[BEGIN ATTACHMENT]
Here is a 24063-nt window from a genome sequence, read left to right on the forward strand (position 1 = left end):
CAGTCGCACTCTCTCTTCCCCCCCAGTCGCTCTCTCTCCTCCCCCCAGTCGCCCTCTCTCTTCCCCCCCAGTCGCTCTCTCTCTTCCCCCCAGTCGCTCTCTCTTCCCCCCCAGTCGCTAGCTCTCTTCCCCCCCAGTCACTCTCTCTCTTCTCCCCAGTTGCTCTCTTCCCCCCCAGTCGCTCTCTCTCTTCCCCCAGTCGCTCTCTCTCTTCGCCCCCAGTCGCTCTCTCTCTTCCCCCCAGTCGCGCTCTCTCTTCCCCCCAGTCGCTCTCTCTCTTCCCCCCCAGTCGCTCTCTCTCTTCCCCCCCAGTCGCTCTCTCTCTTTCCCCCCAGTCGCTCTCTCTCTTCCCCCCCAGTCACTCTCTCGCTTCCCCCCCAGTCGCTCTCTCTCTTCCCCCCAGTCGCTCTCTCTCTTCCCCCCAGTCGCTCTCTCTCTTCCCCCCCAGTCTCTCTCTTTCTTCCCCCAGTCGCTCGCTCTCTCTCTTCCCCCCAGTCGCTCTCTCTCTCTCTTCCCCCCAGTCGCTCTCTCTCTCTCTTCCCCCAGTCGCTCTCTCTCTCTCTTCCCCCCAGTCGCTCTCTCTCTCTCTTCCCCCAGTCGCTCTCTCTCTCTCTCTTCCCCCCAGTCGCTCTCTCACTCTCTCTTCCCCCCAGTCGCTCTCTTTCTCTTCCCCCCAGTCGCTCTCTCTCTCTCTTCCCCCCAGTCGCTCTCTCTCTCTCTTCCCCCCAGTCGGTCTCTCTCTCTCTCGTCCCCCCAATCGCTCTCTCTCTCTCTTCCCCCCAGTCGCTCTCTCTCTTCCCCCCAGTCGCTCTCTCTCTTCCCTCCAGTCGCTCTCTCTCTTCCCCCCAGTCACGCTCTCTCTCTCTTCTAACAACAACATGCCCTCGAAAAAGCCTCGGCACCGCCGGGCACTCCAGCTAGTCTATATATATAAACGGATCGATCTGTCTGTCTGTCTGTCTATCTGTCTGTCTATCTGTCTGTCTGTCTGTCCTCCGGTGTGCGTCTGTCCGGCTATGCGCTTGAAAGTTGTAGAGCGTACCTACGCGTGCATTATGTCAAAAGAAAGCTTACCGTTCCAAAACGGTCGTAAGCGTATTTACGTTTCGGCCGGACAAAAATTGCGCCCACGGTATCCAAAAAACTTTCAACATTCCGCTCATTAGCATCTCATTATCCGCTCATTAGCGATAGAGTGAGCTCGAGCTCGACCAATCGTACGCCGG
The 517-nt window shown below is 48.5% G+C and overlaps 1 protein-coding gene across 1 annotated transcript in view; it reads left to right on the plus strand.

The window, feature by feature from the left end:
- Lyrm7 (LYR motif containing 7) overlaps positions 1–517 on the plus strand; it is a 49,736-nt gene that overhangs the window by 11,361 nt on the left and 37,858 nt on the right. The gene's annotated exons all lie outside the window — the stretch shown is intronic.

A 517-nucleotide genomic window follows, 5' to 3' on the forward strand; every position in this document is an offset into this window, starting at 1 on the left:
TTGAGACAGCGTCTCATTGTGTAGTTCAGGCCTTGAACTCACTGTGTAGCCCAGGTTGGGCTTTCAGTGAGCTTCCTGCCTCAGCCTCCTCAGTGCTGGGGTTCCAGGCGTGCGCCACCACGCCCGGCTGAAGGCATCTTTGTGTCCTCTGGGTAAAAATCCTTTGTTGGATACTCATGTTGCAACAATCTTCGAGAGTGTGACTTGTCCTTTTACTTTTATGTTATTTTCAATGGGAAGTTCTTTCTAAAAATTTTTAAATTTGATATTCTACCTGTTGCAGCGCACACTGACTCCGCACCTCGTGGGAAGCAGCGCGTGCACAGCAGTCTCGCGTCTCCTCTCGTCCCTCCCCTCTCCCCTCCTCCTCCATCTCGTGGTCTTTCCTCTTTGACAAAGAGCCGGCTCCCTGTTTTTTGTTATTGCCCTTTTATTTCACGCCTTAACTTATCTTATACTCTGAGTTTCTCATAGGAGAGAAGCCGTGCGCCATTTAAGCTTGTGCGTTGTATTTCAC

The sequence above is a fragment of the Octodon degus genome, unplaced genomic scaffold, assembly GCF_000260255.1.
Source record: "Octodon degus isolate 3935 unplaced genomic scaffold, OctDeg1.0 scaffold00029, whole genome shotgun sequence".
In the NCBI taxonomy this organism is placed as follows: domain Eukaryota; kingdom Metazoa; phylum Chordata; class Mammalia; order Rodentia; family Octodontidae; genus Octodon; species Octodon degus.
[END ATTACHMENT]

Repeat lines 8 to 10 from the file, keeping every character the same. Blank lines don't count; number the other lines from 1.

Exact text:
The sequence above is a fragment of the Octodon degus genome, unplaced genomic scaffold, assembly GCF_000260255.1.
Source record: "Octodon degus isolate 3935 unplaced genomic scaffold, OctDeg1.0 scaffold00029, whole genome shotgun sequence".
In the NCBI taxonomy this organism is placed as follows: domain Eukaryota; kingdom Metazoa; phylum Chordata; class Mammalia; order Rodentia; family Octodontidae; genus Octodon; species Octodon degus.